Big Data Science
Leveraging available HIV-related data for key populations to assemble multiple data sources and integrate into a comprehensive data warehouse to estimate key population-specific indicators, inform dynamic transmission models to estimate differential risks of onward HIV transmission and utilize programmatic data in partnership with implementing partners in Cameroon, Kenya, Senegal, and South Africa.
Project Dates: July 2022 – June 2027
Principal Investigator: Stefan Baral
Co-Investigators: Katherine Rucinski; Amrita Rao; Le Bao; Runze Li; Xiaoyue Niu; Sharmistha Mishra; Ian Laga; Refilwe Phaswana-Mafuya; Parinita Bhattacharjee; Daouda Diouf
Description: Big Data is a research grant with objectives to leverage novel methods with large and underutilized data sets to evaluate the potential impact of increasingly specific HIV responses across generalized epidemic settings in Sub-Saharan Africa (SSA). The project is being completed under four specific aims: (1) Build a flexible, comprehensive, and accessible data warehouse collating available HIV-related and relevant auxiliary data for key populations from 2000 onward in SSA; (2) Employ small area estimation methods and spatial statistics using available direct and auxiliary data to infer population size, prevalence, and engagement in the treatment cascade for key populations; (3) Characterize the transmission population attributable fraction for HIV among key populations in each study setting, incorporating differential risks of onward HIV transmission over multiple time horizons; and (4) Evaluate routinely collected program data to inform tailoring and adaptation of implementation strategies for delivery of HIV prevention and treatment with key populations in SSA. Cameroon, Kenya, Senegal, and South Africa are used as exemplar countries given that there exists sufficient data, willing governments and existing research-practice partnerships, and they represent common HIV epidemic typologies in their respective regions of SSA.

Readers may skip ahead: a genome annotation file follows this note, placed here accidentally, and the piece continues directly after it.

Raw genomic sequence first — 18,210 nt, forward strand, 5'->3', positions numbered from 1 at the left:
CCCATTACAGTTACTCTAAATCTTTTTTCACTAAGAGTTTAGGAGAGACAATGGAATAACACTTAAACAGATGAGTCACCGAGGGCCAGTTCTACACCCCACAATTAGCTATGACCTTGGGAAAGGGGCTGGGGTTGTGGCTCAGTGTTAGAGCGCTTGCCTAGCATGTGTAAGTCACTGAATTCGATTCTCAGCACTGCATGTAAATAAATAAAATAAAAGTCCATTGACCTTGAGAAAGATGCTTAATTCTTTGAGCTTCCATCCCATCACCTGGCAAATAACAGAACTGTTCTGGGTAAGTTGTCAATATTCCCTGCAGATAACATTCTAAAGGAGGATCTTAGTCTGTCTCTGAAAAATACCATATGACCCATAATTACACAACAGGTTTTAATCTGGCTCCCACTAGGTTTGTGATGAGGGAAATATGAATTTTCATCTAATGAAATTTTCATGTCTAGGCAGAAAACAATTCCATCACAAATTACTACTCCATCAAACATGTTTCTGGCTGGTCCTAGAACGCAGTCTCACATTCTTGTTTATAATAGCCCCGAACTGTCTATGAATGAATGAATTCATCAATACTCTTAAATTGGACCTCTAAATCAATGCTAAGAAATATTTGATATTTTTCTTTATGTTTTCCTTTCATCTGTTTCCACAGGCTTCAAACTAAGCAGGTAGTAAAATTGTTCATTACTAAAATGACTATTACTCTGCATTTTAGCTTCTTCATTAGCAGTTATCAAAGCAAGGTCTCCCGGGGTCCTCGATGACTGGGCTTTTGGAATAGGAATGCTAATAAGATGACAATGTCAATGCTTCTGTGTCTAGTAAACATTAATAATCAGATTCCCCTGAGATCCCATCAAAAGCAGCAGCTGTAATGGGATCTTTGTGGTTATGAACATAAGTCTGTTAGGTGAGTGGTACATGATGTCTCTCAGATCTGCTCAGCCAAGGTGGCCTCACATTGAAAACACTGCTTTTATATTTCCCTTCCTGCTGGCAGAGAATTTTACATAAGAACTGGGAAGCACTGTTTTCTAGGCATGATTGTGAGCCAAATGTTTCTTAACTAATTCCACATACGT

Collaborative Partners: Enda-Santé; University of Johannesburg; Partners for Health & Development in Africa
Funding Source: National Institute of Allergy and Infectious Diseases (NIAID)